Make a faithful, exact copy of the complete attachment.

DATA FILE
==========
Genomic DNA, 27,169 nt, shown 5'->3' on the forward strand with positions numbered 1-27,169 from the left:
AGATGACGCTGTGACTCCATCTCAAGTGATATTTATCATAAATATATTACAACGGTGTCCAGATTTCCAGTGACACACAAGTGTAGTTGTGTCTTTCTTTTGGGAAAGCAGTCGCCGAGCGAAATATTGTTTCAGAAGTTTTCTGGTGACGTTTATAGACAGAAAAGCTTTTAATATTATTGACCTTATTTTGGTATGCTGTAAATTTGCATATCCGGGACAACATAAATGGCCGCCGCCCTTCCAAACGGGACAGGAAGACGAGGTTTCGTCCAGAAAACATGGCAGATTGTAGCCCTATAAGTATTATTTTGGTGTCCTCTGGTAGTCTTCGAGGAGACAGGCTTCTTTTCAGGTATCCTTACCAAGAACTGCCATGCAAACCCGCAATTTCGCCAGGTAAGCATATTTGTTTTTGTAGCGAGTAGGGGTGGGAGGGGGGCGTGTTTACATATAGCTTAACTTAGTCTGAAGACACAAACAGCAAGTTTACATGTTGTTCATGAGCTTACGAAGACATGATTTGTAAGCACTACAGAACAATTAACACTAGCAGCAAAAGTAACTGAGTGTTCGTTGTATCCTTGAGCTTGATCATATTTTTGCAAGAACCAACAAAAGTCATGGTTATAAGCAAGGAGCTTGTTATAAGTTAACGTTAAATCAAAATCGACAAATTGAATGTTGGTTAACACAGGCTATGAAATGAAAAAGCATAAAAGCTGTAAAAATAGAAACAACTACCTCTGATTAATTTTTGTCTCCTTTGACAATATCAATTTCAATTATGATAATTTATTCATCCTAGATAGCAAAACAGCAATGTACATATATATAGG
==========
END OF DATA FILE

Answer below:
Genomic DNA, 27,169 nt, shown 5'->3' on the forward strand with positions numbered 1-27,169 from the left:
AGATGACGCTGTGACTCCATCTCAAGTGATATTTATCATAAATATATTACAACGGTGTCCAGATTTCCAGTGACACACAAGTGTAGTTGTGTCTTTCTTTTGGGAAAGCAGTCGCCGAGCGAAATATTGTTTCAGAAGTTTTCTGGTGACGTTTATAGACAGAAAAGCTTTTAATATTATTGACCTTATTTTGGTATGCTGTAAATTTGCATATCCGGGACAACATAAATGGCCGCCGCCCTTCCAAACGGGACAGGAAGACGAGGTTTCGTCCAGAAAACATGGCAGATTGTAGCCCTATAAGTATTATTTTGGTGTCCTCTGGTAGTCTTCGAGGAGACAGGCTTCTTTTCAGGTATCCTTACCAAGAACTGCCATGCAAACCCGCAATTTCGCCAGGTAAGCATATTTGTTTTTGTAGCGAGTAGGGGTGGGAGGGGGGCGTGTTTACATATAGCTTAACTTAGTCTGAAGACACAAACAGCAAGTTTACATGTTGTTCATGAGCTTACGAAGACATGATTTGTAAGCACTACAGAACAATTAACACTAGCAGCAAAAGTAACTGAGTGTTCGTTGTATCCTTGAGCTTGATCATATTTTTGCAAGAACCAACAAAAGTCATGGTTATAAGCAAGGAGCTTGTTATAAGTTAACGTTAAATCAAAATCGACAAATTGAATGTTGGTTAACACAGGCTATGAAATGAAAAAGCATAAAAGCTGTAAAAATAGAAACAACTACCTCTGATTAATTTTTGTCTCCTTTGACAATATCAATTTCAATTATGATAATTTATTCATCCTAGATAGCAAAACAGCAATGTACATATATATAGG